The African Procurement Journey – European Leg

Thomas Kase is chairing the East Africa Procurement Summit in Nairobi, Kenya this week. Spend Matters is featuring his live dispatches and reflections from the event.

Last Saturday evening, I headed to the airport in Atlanta, passed through the various hurdles, and eventually got to my cramped seat aboard an Air France flight to Paris for continued travel with Kenya Airways to Nairobi. The plan was for my luggage to be checked through all the way to Nairobi.

The arrival in Paris began with a slammed (unusually hard for a full-size plane) landing. After a circuitous tour-like bus ride around what felt like most of Charles de Gaulle, we got to the right terminal for the next leg. Coming from the world's busiest airport (Atlanta), I can't say I was impressed with de Gaulle (despite all the job "opportunities" for all the bus drivers and employees who shuttle passengers around the airport).

At the next terminal things started to go south, and not as I had hoped, toward l'Afrique. After boarding, the plane door wouldn't close - somehow it couldn't quite slide into its locking sockets. I was seated right by the door and was 'entertained' by at least two hours of various attempts by first the crew, then the immediate ground staff and finally Delta's Parisian maintenance crew (Kenya Airways has a maintenance staff sharing agreement with Delta in Paris) trying to fix the (over time more and more disassembled) door into place.

As an engineer, it was quite fascinating to see. I had no idea there was so much empty space above the ceiling in these airplanes, nor what the inflatable chute inside the door looked like. (Later, speaking with French ground crew, I was told that even Delta's Atlanta-based maintenance specialist were flabbergasted - these doors just don't behave that way, and there didn't seem to be a quick standard procedure to troubleshoot.)

Oddly enough, the door slamming exercise didn't pan out, so we had to disembark. This process included taking our carry-on bags, going through French immigration (which turned out to be a problem for some transiting African nationals without EU visas) and then picking up our checked-in luggage. My main suitcase, of course, wasn't there. Somehow (and I blame Air France for this), my bag had gotten lost between Atlanta and Paris - on a nonstop flight - I believe merde is the technical French term for that.

After a few hours of waiting for news on how to proceed, I was told that there were no more flights to Nairobi that day, and that I would be sent to Amsterdam the following day for a KLM flight to Nairobi, eventually arriving exactly 24 hours after I was supposed to be there.  Better late than never, I guess.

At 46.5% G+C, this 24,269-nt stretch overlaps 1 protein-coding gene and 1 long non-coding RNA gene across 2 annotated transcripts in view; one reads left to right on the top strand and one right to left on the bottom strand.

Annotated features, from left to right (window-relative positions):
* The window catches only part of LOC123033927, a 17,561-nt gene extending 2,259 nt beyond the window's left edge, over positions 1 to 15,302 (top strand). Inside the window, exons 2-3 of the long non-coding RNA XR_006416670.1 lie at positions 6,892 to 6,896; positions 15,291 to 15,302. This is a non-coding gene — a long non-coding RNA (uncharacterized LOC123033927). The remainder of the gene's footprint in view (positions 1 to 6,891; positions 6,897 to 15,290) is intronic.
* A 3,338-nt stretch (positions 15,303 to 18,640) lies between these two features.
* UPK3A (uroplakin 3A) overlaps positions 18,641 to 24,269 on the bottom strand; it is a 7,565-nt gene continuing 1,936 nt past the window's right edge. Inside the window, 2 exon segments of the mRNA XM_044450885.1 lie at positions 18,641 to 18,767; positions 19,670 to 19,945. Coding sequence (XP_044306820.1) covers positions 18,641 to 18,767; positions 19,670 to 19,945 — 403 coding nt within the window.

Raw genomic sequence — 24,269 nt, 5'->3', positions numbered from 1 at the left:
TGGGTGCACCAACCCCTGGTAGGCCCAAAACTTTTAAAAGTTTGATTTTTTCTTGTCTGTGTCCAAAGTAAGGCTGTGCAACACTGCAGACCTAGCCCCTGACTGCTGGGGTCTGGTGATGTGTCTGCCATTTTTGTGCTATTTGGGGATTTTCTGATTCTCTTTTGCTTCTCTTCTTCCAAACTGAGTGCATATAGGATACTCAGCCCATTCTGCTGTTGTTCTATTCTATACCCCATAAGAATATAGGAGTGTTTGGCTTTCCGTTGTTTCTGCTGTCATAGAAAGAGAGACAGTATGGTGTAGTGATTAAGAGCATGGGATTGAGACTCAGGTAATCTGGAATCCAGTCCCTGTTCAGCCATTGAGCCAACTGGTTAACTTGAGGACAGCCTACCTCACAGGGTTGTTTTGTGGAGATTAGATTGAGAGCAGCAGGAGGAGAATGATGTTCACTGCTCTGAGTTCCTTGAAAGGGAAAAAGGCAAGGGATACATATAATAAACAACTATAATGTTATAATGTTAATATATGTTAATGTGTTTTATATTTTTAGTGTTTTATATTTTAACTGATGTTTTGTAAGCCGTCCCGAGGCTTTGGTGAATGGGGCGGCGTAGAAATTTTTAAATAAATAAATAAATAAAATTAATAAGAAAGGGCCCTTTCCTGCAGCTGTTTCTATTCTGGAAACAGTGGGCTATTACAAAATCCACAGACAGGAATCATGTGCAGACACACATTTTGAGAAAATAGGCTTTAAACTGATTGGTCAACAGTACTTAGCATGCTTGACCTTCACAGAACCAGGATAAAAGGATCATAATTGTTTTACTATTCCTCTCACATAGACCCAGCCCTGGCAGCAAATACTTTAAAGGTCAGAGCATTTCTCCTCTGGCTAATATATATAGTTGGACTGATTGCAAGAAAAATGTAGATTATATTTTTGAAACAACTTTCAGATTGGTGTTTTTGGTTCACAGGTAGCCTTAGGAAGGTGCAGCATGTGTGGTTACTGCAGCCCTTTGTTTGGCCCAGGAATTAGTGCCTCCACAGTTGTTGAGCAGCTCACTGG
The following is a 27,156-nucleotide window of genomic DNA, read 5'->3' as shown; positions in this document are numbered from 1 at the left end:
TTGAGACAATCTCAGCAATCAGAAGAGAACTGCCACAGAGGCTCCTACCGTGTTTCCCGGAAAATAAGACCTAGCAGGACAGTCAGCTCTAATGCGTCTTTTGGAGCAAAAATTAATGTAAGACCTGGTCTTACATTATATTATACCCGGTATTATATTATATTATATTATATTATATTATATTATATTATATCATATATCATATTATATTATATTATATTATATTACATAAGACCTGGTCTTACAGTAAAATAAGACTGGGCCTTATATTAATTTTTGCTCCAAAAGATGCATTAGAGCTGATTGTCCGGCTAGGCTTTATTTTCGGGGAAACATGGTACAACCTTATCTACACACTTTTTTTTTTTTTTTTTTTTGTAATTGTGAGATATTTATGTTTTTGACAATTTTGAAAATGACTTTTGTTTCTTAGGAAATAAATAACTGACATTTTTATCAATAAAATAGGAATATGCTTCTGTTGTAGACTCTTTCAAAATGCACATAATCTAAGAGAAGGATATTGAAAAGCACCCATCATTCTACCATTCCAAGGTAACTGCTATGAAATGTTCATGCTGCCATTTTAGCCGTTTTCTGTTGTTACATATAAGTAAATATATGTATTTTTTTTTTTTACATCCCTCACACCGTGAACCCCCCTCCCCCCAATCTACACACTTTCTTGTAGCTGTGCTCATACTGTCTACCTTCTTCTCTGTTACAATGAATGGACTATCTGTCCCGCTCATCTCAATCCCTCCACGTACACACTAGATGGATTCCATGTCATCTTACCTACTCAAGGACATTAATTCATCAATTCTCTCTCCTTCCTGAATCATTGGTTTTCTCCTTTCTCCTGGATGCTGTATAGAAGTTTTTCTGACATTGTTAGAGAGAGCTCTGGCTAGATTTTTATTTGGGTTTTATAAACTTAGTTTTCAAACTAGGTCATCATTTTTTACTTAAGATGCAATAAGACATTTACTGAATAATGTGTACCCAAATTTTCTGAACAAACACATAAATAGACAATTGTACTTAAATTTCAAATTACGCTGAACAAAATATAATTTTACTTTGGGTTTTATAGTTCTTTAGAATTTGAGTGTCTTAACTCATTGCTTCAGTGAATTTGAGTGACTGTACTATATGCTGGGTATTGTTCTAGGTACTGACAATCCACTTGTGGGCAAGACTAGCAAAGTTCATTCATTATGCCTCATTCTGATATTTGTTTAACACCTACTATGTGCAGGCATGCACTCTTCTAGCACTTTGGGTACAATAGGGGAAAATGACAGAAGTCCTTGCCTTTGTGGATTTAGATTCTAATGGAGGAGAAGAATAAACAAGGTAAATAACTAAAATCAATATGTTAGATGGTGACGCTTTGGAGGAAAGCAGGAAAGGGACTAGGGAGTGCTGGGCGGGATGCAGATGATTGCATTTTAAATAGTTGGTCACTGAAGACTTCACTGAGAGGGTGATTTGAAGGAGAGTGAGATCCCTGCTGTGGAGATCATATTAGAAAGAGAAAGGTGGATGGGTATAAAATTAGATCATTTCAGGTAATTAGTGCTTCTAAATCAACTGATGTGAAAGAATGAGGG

Clearly my trek to Nairobi had come to a temporary halt, so I emailed the conference organizers in Kenya to let them know that my Monday presentations will have to be moved. The evening was spent in an airport hotel with a fairly decent restaurant (hey, it is France) where my voucher got me a three-course prix fixe menu with duck and foie gras as a starter, seared fish with an interesting (gigantic and mild) onion-like vegetable, finished off with creme brûlée. I had to pay extra for some wine and coffee. The room itself was complete with kitchenette (including a dishwasher), high-tech toilet and a separate bath with both a tub and shower stall in a cruise-ship like efficiency unit. It reminded me of living in Japan. After hand-washing my clothes (no luggage…) and hanging them to dry on a neat electrically heated towel rack - I was off to bed.

Yesterday morning, Delta emailed to say they'd found my luggage - yay - so let's see if there will be a happy reunion down in Nairobi.

The layover had some "benefits" (other than the foie gras). I befriended a Japanese man who has worked in Nairobi for the past 3 years for a UN-affiliate NGO of sort who talked about working on UN projects in the East African region. In his opinion, South Africa is the best developed (nearly European standards - depending on location) and Kenya is not at that level yet. Thanks to the British influence, he thinks there is a good deal of potential in Kenya, but also that the veneer is fairly thin - when things go wrong (like with our airplane) there isn't much of a backup plan. In other words, it goes "African" quite quickly once plan A fails - don't expect American or European contingency planning (his words, not mine). He also told me that on a scale of development, Kenya is better than Zimbabwe, which is better than Uganda, which in turn is better than Congo - the last one being the worst he has seen in the area. It's all relative, I suppose, and he was of the opinion that by and large, Kenya is OK.

I also met a retired US Lt Col now employed as a civilian contractor working for US Africa Command (if I caught the organization's name correctly) on his way to Uganda to assist in an "advisory" capacity. He said these days it's a lot more pleasant to be in Africa: back in his active duty days, he handled extractions of US (and other nationalities) citizens out of trouble spots in the region.

I wrote this on yesterday's KLM flight to Nairobi - so by the time you read this I will have gotten there! One passenger next to me works for a Johns Hopkins owned charitable arm, focused on family planning (aka making contraceptives broadly available in Kenya) and he's going home to Kenya after being in the US for a few weeks. Another one is a young Kenyan going back (from his university studies in the UK) over Easter break to see his mother - he plans on moving back to the region after graduation and he is quite optimistic about his employment opportunities there.

More to follow from the conference itself...

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